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Israeli, Palestinian support for two-state solution down since US Jerusalem move: poll

Palestinian supporters of the Islamic Jihad movement protest US President Donald Trumps's decision to recognise Jerusalem as the capital of Israel, in the town of Rafah in the southern Gaza Strip
SAID KHATIB (AFP/File)
Poll finds less than fifth of Israeli Jews trust Palestinians, only 9% of Palestinians trust Israeli Jews

A new survey of Israeli and Palestinian attitudes towards the long-protracted conflict published Thursday showed decreasing support for a two-state solution among both groups, coupled with higher levels of mistrust and less support for US involvement in the peace process among Palestinians.

The poll, conducted in December 2017 after US President Donald Trump’s controversial backing of Israel’s claim over the disputed city of Jerusalem, found less than half of Israeli Jews and Palestinians (46% each) support the general concept of a two-state solution, indicating a perceived decline in the viability of that solution. Arab-Israelis showed the highest support for the concept of a two-state solution at 83%.

The pollsters attributed the declining support for the two-state solution as likely related to Trump’s declaration on Jerusalem. Trump’s declaration on Jerusalem was followed by more pessimistic attitudes among Palestinians in general as well as an increase in support for militancy, the poll found.

While a large majority of Israeli Jews showed clear preference for Washington’s involvement in leading peace talks, Palestinians overwhelmingly preferred a peace push spearheaded by Arab partners, followed by EU and UN approaches.

Musa AL SHAER (AFP)

The poll also found that large majorities of both Israelis and Palestinians believe the ‘other’ is untrustworthy. Less than one-fifth of Israeli Jews trust Palestinians and only 9% of Palestinians trust Israeli Jews, the poll found. Furthermore, the poll showed a decline in the percentage of Israeli Jews and Palestinians who think the other side wants peace.

Large portions of respondents (60% of Palestinians and 46% of Israeli Jews) also cited the rapid expansion of Israel’s settlements in the West Bank as threatening the feasibility of a two-state solution.

The ‘Palestinian-Israeli Pulse’ poll, conducted jointly by the Tami Steinmetz Center for Peace Research (TSC), Tel Aviv University, and the Palestinian Center for Policy and Survey Research (PSR) in Ramallah, surveyed a representative sample of 1,270 Palestinians in the West Bank and Gaza Strip and 900 Israeli citizens, with sub-samples of Arab-Israelis and Israeli settlers.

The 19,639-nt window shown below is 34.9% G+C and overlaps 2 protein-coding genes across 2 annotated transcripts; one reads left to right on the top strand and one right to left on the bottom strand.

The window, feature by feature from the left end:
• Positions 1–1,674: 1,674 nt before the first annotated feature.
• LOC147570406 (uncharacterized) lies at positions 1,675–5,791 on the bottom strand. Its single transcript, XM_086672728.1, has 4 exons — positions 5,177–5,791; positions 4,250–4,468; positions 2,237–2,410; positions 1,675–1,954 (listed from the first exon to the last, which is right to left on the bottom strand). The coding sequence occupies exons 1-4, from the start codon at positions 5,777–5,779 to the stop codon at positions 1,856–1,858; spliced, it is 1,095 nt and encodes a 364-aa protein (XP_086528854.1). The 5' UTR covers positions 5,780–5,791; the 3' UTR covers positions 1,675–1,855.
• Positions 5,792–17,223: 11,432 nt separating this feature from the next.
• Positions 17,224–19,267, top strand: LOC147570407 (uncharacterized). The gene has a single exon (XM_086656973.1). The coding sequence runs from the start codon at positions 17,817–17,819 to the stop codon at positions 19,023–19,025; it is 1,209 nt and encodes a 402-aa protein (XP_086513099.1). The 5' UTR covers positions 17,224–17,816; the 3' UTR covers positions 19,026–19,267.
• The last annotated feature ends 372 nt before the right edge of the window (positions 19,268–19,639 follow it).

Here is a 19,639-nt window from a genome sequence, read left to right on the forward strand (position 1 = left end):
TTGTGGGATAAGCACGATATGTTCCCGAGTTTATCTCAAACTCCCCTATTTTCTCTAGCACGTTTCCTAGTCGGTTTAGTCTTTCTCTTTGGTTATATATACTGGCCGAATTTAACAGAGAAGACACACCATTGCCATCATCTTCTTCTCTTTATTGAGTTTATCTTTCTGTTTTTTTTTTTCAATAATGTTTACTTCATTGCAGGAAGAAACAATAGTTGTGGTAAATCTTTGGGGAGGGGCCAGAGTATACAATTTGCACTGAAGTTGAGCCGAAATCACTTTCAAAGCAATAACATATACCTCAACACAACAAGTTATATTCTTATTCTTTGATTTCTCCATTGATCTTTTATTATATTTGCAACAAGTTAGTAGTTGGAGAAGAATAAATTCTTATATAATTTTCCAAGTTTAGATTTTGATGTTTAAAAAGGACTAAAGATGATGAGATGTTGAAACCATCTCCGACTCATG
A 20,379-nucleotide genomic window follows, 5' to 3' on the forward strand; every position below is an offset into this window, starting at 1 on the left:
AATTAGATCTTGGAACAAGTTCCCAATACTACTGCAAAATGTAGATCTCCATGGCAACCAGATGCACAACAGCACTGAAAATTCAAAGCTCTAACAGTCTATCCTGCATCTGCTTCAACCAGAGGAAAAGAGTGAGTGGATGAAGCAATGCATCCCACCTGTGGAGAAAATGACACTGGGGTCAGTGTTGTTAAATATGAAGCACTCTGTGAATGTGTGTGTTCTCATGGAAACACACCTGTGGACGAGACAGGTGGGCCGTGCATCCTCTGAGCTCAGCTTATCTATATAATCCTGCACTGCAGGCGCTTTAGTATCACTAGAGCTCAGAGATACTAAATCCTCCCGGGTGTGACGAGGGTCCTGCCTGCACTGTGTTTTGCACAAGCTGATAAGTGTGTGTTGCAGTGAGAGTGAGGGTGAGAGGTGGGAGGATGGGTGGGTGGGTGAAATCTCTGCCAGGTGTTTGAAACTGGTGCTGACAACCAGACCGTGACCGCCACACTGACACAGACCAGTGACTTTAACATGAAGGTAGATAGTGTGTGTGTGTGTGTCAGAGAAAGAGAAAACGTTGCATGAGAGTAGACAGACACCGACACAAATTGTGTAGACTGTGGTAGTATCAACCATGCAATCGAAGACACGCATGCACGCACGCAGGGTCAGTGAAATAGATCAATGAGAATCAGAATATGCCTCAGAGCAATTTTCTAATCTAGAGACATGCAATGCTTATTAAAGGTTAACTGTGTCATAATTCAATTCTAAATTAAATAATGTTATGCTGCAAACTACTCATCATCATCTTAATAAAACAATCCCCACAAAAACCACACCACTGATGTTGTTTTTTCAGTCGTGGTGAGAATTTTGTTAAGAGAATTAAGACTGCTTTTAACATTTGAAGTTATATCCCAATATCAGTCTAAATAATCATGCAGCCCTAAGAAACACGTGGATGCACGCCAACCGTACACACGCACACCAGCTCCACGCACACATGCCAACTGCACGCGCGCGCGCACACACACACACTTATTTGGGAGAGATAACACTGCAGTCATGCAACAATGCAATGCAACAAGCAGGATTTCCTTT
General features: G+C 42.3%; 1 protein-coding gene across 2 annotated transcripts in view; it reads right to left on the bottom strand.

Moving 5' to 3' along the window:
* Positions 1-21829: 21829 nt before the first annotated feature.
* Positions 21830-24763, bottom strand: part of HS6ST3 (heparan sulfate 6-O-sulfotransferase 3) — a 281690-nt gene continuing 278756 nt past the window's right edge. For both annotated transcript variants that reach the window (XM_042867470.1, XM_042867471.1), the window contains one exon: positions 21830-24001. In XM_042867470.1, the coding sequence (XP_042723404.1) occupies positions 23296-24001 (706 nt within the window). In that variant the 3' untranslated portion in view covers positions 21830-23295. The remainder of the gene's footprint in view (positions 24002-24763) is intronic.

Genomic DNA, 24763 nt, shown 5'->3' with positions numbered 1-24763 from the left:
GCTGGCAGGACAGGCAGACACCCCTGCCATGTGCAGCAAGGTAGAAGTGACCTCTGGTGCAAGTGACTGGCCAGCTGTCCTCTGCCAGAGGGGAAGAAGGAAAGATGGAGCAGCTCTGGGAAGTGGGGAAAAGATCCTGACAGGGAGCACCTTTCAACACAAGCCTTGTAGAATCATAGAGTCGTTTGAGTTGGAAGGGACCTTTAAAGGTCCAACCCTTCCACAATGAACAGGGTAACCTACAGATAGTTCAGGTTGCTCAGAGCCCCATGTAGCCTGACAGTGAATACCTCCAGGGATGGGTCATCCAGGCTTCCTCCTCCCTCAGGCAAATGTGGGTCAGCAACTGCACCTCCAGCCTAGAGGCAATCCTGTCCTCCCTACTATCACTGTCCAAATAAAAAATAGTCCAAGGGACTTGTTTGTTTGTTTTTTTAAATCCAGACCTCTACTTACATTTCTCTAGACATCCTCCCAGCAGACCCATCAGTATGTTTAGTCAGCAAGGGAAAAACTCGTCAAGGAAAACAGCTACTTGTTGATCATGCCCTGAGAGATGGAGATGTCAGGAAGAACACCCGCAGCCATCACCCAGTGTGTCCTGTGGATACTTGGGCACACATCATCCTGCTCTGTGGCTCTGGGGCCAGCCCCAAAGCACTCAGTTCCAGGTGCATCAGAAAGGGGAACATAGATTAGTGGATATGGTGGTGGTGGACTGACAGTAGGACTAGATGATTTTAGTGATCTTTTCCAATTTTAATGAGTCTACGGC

In addition to surveying support for the general concept of a two-state solution, the poll assessed support for a detailed nine-point plan based on previous negotiations, including a demilitarized Palestinian state, Israeli withdrawal to pre-1967 borders with equal territorial exchange, the right of return for some 100,000 Palestinian refugees, and recognition of West Jerusalem as the capital of Israel and East Jerusalem as the capital of Palestine (with the Old City divided among the two sides), waned among both Israelis and Palestinians.

ABBAS MOMANI (AFP/File)

Support for the plan among Palestinians surveyed dropped from 43% a year ago to 40% in the current poll. Among Israelis (both Arab and Jewish) support for the detailed implementation package also stood at 43%, up from 41% in June 2017.

Specifically, Jewish Israelis surveyed showed increasing support for the detailed initiative, from 32 to 35%, but this was still a marked decrease in support from June 2016 when the plan was supported by 48% of Israeli Jews.

Among those opposed to the nine-point plan, a number of additional policy incentives held potential for swaying support, pollsters said. For both sides, a measure that ensures the democratic nature of a future Palestinian state was sufficient to reach a majority of support for the nine-point plan.

Furthermore, 39% of Palestinian respondents said that they would support the plan if Israel were to recognize the Nakba (an Arabic term for ‘catastrophe’ used to refer to the creation of Israel in 1948) and the suffering of Palestinian refugees. Added to those Palestinians who initially supported the initiative, total support would rise to 62%.

AP Photo/Sebastian Scheiner

For Jewish Israeli respondents who initially opposed to the plan, 47% said their support could be swayed if the agreement permitted Jews to visit the Temple Mount/al Haram al Sharif compound raising total support in that case to 60%.

The initiative was tested against three alternatives: One state in which Jews and Palestinians share equal rights, one state in which Jews and Palestinians do not share equal rights, and a scenario involving the expulsion of one side. These alternatives were preferred by between 10 and 15% of respondents from both populations opposed to the two-state solution.

Asked separately about a confederation between two states, Israel and Palestine, 28% of Palestinians, 33% of Israeli Jews, and 70% of Israeli Arabs supported that solution.

The survey, with a +/- 3% margin of error, was completed with funding from the European Union (EU), the Netherlands Representative Office in Ramallah, and the UNDP/PAPP on behalf of the Representative Office of Japan to Palestine.

Comments

(3)

As long as the palestiniens brains are washed clean of islam there cannot be coexistence!

The Pal are the "daca" of Israel.

America did not give Jerusalem to the Jews GOD did over 2 thousand years ago we are just saying the same thing GOD said

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